Mindful May Challenge - Week Three Monday 17th-Sunday 23rd May
A week by week challenge to explore mindful running throughout May
//Week Three – Allowing Thoughts
Welcome to week three of the Mindful May Challenge. If you missed week one and two you can always go back and read the introductions and catch up with the invited practice too if you want to.
In week one we began to explore our experience and senses while running, noticing the sensations in our bodies and noticing what our senses are experiencing in our environments. Week two invited us to use the breath to anchor us in our moment by moment experience within our body.
In week three the invitation is to notice and make friends with our thoughts.
Our minds have a tendency to wonder off, to chatter and comment on everything we are doing, to get lost in planning, analysing, judging, worrying, criticising, daydreaming, etc. known as the ‘Doing Mind’
The vast majority of our thoughts are caught up in the past and the future, thinking about what’s happened before and/or what’s going to happen next, but we are rarely present with what is happing now. A huge amount of our thoughts are also repetitions of thoughts we have already had (all that worrying and going over and over everything, it’s the same thoughts again and again with no difference in the result!)
There is a big myth about mindfulness, that somehow it’s about magically emptying our mind and getting rid of all our thoughts…. I’ll give you a moment to try it, good luck! If you try not to think at all, what you will experience is a whole rush of thoughts, it’s just not possible. And it’s not what mindfulness is about. What we are doing with mindfulness is learning to see the thoughts for what they are, and by noticing them as an observer we are practicing not getting caught up in them. We bring a sense of kindness and non-judgement to the process, and as discussed in week two, we notice them and then guide our attention back to the breath, in the here and now.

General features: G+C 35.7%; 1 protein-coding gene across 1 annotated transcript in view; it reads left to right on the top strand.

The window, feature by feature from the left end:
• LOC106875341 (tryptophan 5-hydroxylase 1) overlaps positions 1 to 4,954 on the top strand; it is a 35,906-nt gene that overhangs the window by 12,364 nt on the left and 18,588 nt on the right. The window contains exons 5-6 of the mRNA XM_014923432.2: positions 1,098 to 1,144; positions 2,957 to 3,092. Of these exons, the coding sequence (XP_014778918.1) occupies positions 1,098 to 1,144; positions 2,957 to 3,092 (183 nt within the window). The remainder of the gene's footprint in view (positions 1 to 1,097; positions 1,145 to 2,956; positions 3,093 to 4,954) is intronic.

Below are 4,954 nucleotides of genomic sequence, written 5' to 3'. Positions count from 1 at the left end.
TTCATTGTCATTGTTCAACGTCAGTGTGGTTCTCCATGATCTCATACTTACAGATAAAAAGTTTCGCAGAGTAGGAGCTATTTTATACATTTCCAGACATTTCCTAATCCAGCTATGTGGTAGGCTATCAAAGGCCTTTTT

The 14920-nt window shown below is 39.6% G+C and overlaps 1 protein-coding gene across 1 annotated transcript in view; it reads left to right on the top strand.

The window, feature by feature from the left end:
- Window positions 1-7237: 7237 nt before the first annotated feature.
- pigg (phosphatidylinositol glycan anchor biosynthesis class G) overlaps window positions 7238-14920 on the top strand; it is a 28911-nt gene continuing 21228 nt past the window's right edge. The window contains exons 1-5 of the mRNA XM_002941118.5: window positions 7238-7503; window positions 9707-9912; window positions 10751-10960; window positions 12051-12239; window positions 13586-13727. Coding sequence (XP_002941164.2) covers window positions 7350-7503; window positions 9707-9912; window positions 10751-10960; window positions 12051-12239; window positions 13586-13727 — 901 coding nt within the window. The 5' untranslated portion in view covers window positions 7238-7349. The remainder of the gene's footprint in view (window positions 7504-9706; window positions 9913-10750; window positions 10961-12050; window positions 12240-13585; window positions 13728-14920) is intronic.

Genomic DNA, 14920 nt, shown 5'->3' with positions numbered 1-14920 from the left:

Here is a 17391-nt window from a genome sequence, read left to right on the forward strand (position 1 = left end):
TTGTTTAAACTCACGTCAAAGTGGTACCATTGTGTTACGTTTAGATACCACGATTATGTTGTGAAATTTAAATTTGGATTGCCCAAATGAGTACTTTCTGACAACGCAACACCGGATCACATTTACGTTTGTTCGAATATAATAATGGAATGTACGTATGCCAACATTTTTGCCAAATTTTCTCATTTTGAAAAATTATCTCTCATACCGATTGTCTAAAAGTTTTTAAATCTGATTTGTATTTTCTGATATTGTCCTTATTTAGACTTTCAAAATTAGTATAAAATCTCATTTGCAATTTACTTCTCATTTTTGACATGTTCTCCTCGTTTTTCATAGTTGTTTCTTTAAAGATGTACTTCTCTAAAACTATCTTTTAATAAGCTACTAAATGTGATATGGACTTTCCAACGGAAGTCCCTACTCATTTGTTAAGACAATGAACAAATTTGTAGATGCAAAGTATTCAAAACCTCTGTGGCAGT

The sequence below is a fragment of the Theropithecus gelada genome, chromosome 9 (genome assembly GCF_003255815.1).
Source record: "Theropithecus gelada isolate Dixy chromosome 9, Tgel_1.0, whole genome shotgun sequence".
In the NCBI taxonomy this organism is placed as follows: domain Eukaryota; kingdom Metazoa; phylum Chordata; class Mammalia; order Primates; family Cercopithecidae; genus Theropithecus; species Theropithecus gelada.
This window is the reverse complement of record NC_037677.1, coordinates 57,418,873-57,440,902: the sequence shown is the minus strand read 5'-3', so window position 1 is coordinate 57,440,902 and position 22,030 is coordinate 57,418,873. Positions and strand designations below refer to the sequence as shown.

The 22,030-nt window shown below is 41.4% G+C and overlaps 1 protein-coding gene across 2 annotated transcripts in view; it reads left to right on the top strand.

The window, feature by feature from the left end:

You can also practice labelling the thoughts as they arise, such as ‘past’, ‘future’, or ‘planning’, ‘judging’, ‘analysing’, ‘worrying’, or ‘old thought’, ‘repetitive thought’ Giving it a label like this can help us to remove ourselves from getting caught in the thought and let it pass, each time returning to the breath or sensations in the body.
When I first began bringing mindfulness to my running I realised my mind was bombarding me with thoughts about how I wasn’t a runner, all sorts of criticisms and struggles would fill my mind telling me all the reasons I wasn’t a real runner and would never improve my speed or endurance. Yet all the time these thoughts were filling my attention telling me I can’t run, there I was running. Labelling the thoughts as ‘criticism’, ‘judgement’, ‘fear’, and ‘repetitive’ and paying attention to my breath, my body and my moment by moment experience, one foot in front of the other, breathe in, breathe out, breathe in, breathe out, allowed me to let the thoughts come and go as they pleased without them having a negative impact on my experience.
We are not our thoughts, we can allow our thoughts to be there without giving them all our attention. And this is the challenge for week three.
Meditation: This ten minute meditation on Sounds and Thoughts helps to practice letting thoughts go, relating to them in the same way as external sounds, just noises that arise and pass Practice with this once a day and then bring the practice to your running
Running Challenge: When planning and getting ready for you run, during your run and after your run!
Notice your thoughts and practice labelling them and letting them arise and fall. Remember to bring kindness to your experience as you notice critical thoughts or random thoughts, or perhaps noticing thoughts about how hard it is to notice thoughts and let them go… notice how you will have thoughts about your thoughts, notice how silly this is!
With each thought, see it there and then let it go, remember your breathing anchor practice to help you do this. Also remember that the real power of this mind training is the continual nature of noticing and letting go, noticing and letting go. The repetitive movement of the mind in this way strengthens the minds muscle that will then allow you to develop your ability to focus.
You will likely get caught up in your thoughts many many times, this is okay, this is the training. With kindness and non-judgement know that at the point you have become aware you are caught up in your thoughts once again, it actually means you are back in the present moment so well done!
*Read: Mindful Running, Mackenzi L. Havey
*Read: Finding Peace in a Frantic World, Mark Williams & Danny Penman
*Watch: Mindfulness Dissolves Thoughts, Attention is What’s Left Over a 5 minute video with Jon Kabat-Zinn
*Watch: Observing a Train of Thoughts a really simple 2 minute video that explains the idea really well
*Watch: How mindfulness changes the emotional life of our brains | Richard J. Davidson | TEDxSanFrancisco
There are also some great mindfulness apps available to explore such as Insite Timer and Headspace, both of which have fee and paying options for multiple guided meditations.
//Don't forget, I'm here if you have any questions or want to chat anything through, Ema xx
From your home
Led by Ema Quinn
(she/her) Liverpool Area Activator, mountain hiking beach wanderer at heart, a surprised runner, and wild swimming wannabe.
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